For Minnesota-based equipment supplier Aagard, success relies on close partnerships with their customers – and a relentless pursuit of technologies that deliver innovative, impactful packaging solutions.
“One of our key value propositions is our collaborative approach,” said Jason Norlien, vice president of technical sales, Aagard. “Our applications engineers work directly with our end users to offer ideas – and develop customized solutions that meet their needs and often exceed their expectations.”
Increasingly, the company is faced with customer demands for more flexible end-of-line packaging options.
“E-commerce is certainly becoming a larger segment,” said Norlien. “Factories need the flexibility to produce smaller case SKUs – and potentially even ship directly to consumers. They are also looking for better ways to automate variety case packing.”
Aagard is keenly focused on the inventive use of Rockwell Automation control technology and digital tools to solve these and other emerging industry challenges.
Redefining Flexibility with ICT & Robotics
To achieve the agile, efficient equipment customers demand, Aagard often turns to robotics – and iTRAK® independent cart technology (ICT) from Rockwell Automation. The company’s most recent designs combine both technologies in one application to meet the demands of variety packing.
“Using technologies that were available ten years ago, the most practical approach to variety packing was manual repackaging,” said Norlien. “Typically, packed cases of uniform product were shipped to co-packers, opened and repacked by hand.”
The company’s automated variety pack solutions aim to change that equation – and minimize waste and labor requirements.
Unlike conventional conveyors based on fixed speed and pitch, iTRAK ICT enables the independent control of multiple magnetically propelled movers to transport product. In an iTRAK system, accelerations, decelerations, velocities and positions are programmable – and once the system starts running, it automatically adjusts speeds and distance as needed in the process.
In one Aagard case packing system, iTRAK combines with gantry robots to pack different flavors of the same product in thousands of configurations. In a recent design, iTRAK presents diverse products to a six-axis articulated arm robot that picks and creates personalized multi-packs. The options are virtually limitless.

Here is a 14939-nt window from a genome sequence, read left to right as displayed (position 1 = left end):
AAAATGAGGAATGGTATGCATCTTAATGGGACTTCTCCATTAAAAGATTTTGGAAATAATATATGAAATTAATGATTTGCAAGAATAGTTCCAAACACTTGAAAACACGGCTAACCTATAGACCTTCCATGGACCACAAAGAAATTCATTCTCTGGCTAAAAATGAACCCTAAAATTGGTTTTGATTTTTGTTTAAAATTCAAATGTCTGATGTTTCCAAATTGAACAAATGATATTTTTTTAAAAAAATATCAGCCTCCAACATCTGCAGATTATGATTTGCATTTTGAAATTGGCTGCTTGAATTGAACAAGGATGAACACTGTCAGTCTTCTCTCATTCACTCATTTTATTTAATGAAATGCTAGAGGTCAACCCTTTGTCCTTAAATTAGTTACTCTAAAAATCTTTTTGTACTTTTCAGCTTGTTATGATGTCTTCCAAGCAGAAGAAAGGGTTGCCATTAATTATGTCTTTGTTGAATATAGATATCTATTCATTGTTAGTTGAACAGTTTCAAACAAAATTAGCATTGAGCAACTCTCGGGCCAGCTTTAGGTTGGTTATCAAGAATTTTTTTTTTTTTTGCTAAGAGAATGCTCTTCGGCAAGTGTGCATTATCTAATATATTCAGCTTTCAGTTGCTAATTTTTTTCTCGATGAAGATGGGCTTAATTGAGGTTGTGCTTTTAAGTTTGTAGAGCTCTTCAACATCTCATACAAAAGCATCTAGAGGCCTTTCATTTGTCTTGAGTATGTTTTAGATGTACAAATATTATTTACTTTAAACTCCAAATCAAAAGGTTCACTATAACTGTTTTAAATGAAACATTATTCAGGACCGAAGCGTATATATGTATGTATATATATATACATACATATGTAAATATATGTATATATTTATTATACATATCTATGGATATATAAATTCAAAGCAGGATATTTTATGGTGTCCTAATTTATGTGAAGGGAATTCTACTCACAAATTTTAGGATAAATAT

“Using robotics along with ICT allows operators to change the case configuration on the fly simply by selecting the correct recipe on the operator interface,” said Jonas Capistrant, applications engineering manager, Aagard.
Multiple Technologies. One Design Platform.
Historically, integrating robotics, ICT and other mechatronics technologies into a system’s control platform has been an arduous, time-consuming process. In a conventional application, each of these technologies run on a separate controller.
“The challenge with that approach is you need a workforce who understands the third-party controllers – and knows how to integrate them into the control platform,” said Capistrant.
Using the built-in kinematics robot control available in Rockwell Automation Logix controllers, Aagard can now take a unified approach to system design. The kinematics capabilities allow the controller to execute multi-axis robot control – thereby eliminating the additional controllers, software and special function blocks typically needed when incorporating a robot into a packaging application.
“If you know how to program a system in a Rockwell Automation controller with ‘XYZ’ coordinates, you can program the robots,” Capistrant explained. “This is hugely beneficial to us because we don’t have to manage a controls engineering force that can support multiple control platforms – and neither do our customers.”
Ramping Up Design Productivity with Simulation
To further support design productivity and concurrent engineering, Aagard is turning to Emulate3D™ technology. This simulation/emulation software delivers dynamic models – or “digital twins” – that can be used to solve technical challenges in the virtual world early in the equipment development cycle.
“We are able to get the robots running before we physically have the robots,” Capistrant explained. “That’s a big advantage when you’re rolling out new, complex technology – and also eases collaboration with remote workers who can work on the system wherever they are.”
Better Ways to Support Workers: Rapid LaunchTM & AR
Aagard recognizes that flexible machine performance is also dependent on skilled workers. As a result, and to support its customers, the company continually seeks ways to ease machine operation, changeover and maintenance.
“Over the last few years, Aagard has put an enormous focus on improving the changeover experience,” said Capistrant. “We know experienced operators are difficult to find, so we are making our equipment more forgiving from a changeover standpoint.”
Specifically, the company has developed Rapid Launch capabilities to enable any operator – even with minimal training – to easily set up any product size within a given range. In the future, Rapid Launch will be standard on all new Aagard equipment.
The company is also investigating ways to add Vuforia® augmented reality (AR) experiences to its training portfolio.
“AR is certainly appealing, especially seeing the challenges our customers face in workforce training,” said Norlien. “We see where the technology is going and are beginning to determine ways to use it.”
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